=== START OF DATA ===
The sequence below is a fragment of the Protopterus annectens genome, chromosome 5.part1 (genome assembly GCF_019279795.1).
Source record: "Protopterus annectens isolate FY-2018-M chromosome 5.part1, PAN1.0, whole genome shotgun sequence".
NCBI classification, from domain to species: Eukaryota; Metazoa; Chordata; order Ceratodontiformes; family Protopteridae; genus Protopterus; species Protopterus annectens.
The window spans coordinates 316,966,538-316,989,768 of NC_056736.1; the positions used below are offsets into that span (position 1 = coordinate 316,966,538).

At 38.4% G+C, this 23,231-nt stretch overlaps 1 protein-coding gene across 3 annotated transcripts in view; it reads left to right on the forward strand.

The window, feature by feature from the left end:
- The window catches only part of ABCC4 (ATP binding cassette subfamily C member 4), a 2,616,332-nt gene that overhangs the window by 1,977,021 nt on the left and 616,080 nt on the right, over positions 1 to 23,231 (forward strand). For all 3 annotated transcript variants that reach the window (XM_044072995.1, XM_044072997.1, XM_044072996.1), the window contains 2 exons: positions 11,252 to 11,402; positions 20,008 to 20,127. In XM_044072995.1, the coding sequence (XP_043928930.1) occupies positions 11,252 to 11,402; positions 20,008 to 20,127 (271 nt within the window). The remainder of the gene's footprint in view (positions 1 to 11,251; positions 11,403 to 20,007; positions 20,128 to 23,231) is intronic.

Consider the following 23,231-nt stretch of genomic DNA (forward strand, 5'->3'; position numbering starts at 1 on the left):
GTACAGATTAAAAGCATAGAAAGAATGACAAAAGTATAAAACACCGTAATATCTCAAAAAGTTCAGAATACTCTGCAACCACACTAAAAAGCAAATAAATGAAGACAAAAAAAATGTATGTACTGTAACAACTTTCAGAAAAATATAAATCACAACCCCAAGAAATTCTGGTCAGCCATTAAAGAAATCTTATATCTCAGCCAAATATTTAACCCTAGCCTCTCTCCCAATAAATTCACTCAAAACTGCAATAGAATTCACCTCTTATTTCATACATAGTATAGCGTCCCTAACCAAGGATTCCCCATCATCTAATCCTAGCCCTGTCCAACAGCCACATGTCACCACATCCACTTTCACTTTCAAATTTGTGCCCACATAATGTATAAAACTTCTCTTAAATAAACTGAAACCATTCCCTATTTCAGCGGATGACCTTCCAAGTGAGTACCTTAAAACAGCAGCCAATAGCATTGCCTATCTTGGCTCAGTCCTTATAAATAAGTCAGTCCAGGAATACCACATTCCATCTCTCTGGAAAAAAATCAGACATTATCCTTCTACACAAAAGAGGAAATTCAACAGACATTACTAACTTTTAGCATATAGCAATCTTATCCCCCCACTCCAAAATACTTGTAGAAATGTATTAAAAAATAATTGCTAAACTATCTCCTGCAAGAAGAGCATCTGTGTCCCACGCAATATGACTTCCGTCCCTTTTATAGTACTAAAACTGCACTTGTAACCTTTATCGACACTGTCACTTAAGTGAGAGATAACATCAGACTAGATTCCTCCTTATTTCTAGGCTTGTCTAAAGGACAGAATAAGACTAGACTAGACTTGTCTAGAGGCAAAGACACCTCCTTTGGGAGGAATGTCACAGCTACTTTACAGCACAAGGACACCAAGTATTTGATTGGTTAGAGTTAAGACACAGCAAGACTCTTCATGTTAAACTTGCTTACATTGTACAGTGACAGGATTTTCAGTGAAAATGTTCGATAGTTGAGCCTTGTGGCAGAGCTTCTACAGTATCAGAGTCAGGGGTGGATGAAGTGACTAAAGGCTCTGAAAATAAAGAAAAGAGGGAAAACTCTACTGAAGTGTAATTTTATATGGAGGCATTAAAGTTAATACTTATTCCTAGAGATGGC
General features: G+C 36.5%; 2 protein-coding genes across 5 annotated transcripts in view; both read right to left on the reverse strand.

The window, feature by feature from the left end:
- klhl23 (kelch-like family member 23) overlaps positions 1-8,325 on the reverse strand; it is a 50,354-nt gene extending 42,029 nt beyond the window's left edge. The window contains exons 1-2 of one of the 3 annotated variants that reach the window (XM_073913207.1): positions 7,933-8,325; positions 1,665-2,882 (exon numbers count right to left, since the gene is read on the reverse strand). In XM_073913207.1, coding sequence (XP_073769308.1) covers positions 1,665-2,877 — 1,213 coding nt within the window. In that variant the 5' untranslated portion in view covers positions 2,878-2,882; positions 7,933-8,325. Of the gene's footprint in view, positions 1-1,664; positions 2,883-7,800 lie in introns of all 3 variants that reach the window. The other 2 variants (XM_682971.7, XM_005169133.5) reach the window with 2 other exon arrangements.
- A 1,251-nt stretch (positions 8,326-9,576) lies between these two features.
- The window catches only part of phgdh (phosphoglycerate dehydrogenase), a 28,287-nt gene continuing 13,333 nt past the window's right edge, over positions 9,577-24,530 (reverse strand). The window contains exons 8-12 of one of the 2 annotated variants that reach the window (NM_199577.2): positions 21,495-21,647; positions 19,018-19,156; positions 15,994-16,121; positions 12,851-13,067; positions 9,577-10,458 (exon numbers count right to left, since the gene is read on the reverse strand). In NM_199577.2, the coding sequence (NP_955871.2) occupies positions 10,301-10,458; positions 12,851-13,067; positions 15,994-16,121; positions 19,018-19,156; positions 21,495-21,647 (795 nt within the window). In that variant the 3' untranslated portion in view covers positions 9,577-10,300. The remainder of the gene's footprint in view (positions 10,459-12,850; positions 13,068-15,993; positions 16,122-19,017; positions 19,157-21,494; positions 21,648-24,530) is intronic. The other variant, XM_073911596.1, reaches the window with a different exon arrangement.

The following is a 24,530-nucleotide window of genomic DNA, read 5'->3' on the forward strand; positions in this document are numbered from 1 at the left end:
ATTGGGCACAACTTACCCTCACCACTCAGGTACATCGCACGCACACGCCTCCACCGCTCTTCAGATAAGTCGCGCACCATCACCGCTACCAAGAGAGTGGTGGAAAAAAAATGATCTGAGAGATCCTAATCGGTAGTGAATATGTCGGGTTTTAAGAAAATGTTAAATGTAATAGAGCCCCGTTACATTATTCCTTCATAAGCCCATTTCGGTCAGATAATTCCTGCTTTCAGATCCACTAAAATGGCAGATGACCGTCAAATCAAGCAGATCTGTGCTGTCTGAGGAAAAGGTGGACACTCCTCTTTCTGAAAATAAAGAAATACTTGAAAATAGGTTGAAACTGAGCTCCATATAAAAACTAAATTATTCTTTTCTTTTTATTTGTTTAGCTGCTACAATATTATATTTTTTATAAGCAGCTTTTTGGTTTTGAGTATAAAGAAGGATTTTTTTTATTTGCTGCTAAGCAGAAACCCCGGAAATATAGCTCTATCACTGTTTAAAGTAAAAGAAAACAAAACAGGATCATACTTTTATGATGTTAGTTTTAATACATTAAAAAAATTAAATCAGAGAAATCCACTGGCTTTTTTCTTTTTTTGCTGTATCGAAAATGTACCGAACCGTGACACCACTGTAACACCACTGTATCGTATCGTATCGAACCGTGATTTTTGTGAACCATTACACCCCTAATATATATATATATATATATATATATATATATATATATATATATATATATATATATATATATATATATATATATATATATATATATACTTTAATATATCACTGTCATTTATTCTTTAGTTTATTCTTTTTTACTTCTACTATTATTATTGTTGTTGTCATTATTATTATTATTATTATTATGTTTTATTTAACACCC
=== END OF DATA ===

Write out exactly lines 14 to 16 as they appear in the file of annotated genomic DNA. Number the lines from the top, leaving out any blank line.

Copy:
- The window catches only part of phgdh (phosphoglycerate dehydrogenase), a 28,287-nt gene continuing 13,333 nt past the window's right edge, over positions 9,577-24,530 (reverse strand). The window contains exons 8-12 of one of the 2 annotated variants that reach the window (NM_199577.2): positions 21,495-21,647; positions 19,018-19,156; positions 15,994-16,121; positions 12,851-13,067; positions 9,577-10,458 (exon numbers count right to left, since the gene is read on the reverse strand). In NM_199577.2, the coding sequence (NP_955871.2) occupies positions 10,301-10,458; positions 12,851-13,067; positions 15,994-16,121; positions 19,018-19,156; positions 21,495-21,647 (795 nt within the window). In that variant the 3' untranslated portion in view covers positions 9,577-10,300. The remainder of the gene's footprint in view (positions 10,459-12,850; positions 13,068-15,993; positions 16,122-19,017; positions 19,157-21,494; positions 21,648-24,530) is intronic. The other variant, XM_073911596.1, reaches the window with a different exon arrangement.

The following is a 24,530-nucleotide window of genomic DNA, read 5'->3' on the forward strand; positions in this document are numbered from 1 at the left end:
ATTGGGCACAACTTACCCTCACCACTCAGGTACATCGCACGCACACGCCTCCACCGCTCTTCAGATAAGTCGCGCACCATCACCGCTACCAAGAGAGTGGTGGAAAAAAAATGATCTGAGAGATCCTAATCGGTAGTGAATATGTCGGGTTTTAAGAAAATGTTAAATGTAATAGAGCCCCGTTACATTATTCCTTCATAAGCCCATTTCGGTCAGATAATTCCTGCTTTCAGATCCACTAAAATGGCAGATGACCGTCAAATCAAGCAGATCTGTGCTGTCTGAGGAAAAGGTGGACACTCCTCTTTCTGAAAATAAAGAAATACTTGAAAATAGGTTGAAACTGAGCTCCATATAAAAACTAAATTATTCTTTTCTTTTTATTTGTTTAGCTGCTACAATATTATATTTTTTATAAGCAGCTTTTTGGTTTTGAGTATAAAGAAGGATTTTTTTTATTTGCTGCTAAGCAGAAACCCCGGAAATATAGCTCTATCACTGTTTAAAGTAAAAGAAAACAAAACAGGATCATACTTTTATGATGTTAGTTTTAATACATTAAAAAAATTAAATCAGAGAAATCCACTGGCTTTTTTCTTTTTTTGCTGTATCGAAAATGTACCGAACCGTGACACCACTGTAACACCACTGTATCGTATCGTATCGAACCGTGATTTTTGTGAACCATTACACCCCTAATATATATATATATATATATATATATATATATATATATATATATATATATATATATATATATATATATATATATATATATATATATACTTTAATATATCACTGTCATTTATTCTTTAGTTTATTCTTTTTTACTTCTACTATTATTATTGTTGTTGTCATTATTATTATTATTATTATTATGTTTTATTTAACACCC